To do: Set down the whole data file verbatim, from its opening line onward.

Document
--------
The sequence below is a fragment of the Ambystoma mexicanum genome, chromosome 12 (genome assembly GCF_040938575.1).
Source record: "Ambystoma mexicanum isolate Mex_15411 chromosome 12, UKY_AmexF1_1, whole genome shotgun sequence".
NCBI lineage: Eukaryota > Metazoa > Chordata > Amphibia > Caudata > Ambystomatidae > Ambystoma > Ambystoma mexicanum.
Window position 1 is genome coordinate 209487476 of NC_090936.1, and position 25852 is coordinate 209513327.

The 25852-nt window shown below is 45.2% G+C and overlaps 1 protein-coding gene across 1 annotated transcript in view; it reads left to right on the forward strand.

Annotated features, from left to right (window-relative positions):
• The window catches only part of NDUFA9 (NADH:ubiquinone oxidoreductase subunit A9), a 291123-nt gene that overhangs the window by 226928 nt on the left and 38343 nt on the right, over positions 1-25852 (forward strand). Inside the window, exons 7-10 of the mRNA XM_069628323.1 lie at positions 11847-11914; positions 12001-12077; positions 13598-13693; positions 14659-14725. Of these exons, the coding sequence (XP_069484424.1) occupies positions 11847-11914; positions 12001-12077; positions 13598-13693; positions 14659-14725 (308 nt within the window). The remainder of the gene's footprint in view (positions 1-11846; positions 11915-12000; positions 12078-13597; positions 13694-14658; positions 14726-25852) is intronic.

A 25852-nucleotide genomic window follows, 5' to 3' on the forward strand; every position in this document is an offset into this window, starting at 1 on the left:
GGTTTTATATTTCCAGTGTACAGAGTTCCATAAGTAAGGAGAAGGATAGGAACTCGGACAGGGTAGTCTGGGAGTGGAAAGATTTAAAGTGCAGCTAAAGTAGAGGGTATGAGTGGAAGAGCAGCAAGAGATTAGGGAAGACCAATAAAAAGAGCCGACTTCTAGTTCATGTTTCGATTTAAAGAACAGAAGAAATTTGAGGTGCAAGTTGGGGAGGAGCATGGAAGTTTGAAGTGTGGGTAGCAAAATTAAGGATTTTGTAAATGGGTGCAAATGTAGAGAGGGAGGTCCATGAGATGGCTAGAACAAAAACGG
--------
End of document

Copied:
The sequence below is a fragment of the Ambystoma mexicanum genome, chromosome 12 (genome assembly GCF_040938575.1).
Source record: "Ambystoma mexicanum isolate Mex_15411 chromosome 12, UKY_AmexF1_1, whole genome shotgun sequence".
NCBI lineage: Eukaryota > Metazoa > Chordata > Amphibia > Caudata > Ambystomatidae > Ambystoma > Ambystoma mexicanum.
Window position 1 is genome coordinate 209487476 of NC_090936.1, and position 25852 is coordinate 209513327.

The 25852-nt window shown below is 45.2% G+C and overlaps 1 protein-coding gene across 1 annotated transcript in view; it reads left to right on the forward strand.

Annotated features, from left to right (window-relative positions):
• The window catches only part of NDUFA9 (NADH:ubiquinone oxidoreductase subunit A9), a 291123-nt gene that overhangs the window by 226928 nt on the left and 38343 nt on the right, over positions 1-25852 (forward strand). Inside the window, exons 7-10 of the mRNA XM_069628323.1 lie at positions 11847-11914; positions 12001-12077; positions 13598-13693; positions 14659-14725. Of these exons, the coding sequence (XP_069484424.1) occupies positions 11847-11914; positions 12001-12077; positions 13598-13693; positions 14659-14725 (308 nt within the window). The remainder of the gene's footprint in view (positions 1-11846; positions 11915-12000; positions 12078-13597; positions 13694-14658; positions 14726-25852) is intronic.

A 25852-nucleotide genomic window follows, 5' to 3' on the forward strand; every position in this document is an offset into this window, starting at 1 on the left:
GGTTTTATATTTCCAGTGTACAGAGTTCCATAAGTAAGGAGAAGGATAGGAACTCGGACAGGGTAGTCTGGGAGTGGAAAGATTTAAAGTGCAGCTAAAGTAGAGGGTATGAGTGGAAGAGCAGCAAGAGATTAGGGAAGACCAATAAAAAGAGCCGACTTCTAGTTCATGTTTCGATTTAAAGAACAGAAGAAATTTGAGGTGCAAGTTGGGGAGGAGCATGGAAGTTTGAAGTGTGGGTAGCAAAATTAAGGATTTTGTAAATGGGTGCAAATGTAGAGAGGGAGGTCCATGAGATGGCTAGAACAAAAACGG